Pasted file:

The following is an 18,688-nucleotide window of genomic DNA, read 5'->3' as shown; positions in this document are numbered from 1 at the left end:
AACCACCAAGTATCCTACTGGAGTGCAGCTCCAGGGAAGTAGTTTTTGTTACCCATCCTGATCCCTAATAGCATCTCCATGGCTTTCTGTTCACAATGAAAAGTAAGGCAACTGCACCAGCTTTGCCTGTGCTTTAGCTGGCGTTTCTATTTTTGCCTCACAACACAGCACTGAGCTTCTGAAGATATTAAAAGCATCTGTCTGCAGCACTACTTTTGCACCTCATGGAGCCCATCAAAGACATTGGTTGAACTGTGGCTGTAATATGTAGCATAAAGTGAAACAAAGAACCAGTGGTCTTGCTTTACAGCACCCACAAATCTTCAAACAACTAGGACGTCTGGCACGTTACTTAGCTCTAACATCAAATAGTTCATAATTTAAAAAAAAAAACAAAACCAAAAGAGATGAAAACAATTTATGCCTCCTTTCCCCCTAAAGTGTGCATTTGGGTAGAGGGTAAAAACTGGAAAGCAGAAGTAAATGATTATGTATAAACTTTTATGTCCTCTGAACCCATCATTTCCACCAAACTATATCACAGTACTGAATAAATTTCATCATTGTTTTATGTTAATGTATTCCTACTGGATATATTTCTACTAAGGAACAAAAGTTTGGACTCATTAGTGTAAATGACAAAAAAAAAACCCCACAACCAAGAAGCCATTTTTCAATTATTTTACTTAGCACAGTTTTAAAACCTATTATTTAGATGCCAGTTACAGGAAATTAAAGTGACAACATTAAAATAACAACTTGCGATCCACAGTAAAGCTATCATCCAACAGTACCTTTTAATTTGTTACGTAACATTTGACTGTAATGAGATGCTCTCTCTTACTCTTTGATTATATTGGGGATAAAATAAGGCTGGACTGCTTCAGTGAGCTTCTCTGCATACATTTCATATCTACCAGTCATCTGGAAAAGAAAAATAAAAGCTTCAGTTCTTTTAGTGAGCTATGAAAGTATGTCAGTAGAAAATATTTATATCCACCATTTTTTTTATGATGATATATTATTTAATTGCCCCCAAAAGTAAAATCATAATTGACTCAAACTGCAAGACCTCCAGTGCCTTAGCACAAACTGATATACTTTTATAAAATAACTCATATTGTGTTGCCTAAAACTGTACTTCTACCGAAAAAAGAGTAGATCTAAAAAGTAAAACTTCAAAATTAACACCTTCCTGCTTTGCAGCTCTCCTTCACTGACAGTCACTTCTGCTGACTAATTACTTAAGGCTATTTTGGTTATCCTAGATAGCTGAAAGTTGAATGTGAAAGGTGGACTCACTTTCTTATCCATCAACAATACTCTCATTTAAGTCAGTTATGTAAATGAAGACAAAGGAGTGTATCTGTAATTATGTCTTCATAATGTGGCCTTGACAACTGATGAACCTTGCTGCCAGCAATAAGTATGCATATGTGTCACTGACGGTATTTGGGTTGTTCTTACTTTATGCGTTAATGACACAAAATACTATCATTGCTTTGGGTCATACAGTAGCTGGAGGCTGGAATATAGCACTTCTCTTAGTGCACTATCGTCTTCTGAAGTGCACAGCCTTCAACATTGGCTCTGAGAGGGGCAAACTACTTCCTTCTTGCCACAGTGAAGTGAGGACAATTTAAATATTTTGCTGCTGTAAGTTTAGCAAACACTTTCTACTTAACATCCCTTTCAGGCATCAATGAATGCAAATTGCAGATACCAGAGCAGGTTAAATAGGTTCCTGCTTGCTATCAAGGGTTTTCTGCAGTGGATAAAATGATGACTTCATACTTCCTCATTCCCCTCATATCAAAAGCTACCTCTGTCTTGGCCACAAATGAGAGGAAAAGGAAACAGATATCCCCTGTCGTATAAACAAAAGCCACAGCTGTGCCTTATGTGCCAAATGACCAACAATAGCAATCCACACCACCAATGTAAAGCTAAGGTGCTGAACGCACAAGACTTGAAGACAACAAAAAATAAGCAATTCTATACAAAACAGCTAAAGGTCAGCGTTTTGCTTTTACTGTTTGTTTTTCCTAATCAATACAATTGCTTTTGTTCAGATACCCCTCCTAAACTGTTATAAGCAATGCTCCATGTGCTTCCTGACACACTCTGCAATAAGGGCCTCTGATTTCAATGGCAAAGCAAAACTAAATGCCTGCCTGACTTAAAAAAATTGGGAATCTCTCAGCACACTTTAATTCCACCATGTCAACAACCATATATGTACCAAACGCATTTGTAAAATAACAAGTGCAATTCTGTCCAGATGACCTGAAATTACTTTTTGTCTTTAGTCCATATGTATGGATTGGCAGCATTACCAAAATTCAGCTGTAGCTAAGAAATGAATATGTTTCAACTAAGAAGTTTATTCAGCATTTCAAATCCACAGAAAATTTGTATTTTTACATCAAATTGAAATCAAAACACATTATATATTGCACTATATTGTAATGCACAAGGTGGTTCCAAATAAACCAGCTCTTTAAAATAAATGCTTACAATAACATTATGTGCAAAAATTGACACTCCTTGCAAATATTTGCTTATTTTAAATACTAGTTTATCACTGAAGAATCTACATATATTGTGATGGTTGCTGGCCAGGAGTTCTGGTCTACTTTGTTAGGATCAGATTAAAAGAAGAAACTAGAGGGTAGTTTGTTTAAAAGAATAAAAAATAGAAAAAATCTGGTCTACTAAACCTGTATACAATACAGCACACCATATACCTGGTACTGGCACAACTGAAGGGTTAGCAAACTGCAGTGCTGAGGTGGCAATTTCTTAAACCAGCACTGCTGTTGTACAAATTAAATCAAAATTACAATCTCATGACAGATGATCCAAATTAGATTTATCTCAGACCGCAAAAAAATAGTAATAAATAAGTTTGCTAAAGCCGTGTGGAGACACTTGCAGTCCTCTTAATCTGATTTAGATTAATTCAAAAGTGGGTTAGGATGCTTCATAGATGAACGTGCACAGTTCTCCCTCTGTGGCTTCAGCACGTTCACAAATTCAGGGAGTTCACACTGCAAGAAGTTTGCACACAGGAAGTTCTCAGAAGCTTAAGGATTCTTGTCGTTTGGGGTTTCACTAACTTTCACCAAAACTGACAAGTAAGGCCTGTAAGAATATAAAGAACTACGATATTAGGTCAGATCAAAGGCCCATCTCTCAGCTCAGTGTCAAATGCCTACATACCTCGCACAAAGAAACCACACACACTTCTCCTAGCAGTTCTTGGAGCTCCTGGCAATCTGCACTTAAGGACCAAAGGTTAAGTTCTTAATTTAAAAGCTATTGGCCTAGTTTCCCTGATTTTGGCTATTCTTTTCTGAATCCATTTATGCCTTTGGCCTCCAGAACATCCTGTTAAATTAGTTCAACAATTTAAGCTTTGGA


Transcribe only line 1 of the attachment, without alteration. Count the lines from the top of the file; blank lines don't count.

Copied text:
The following is an 18,688-nucleotide window of genomic DNA, read 5'->3' as shown; positions in this document are numbered from 1 at the left end: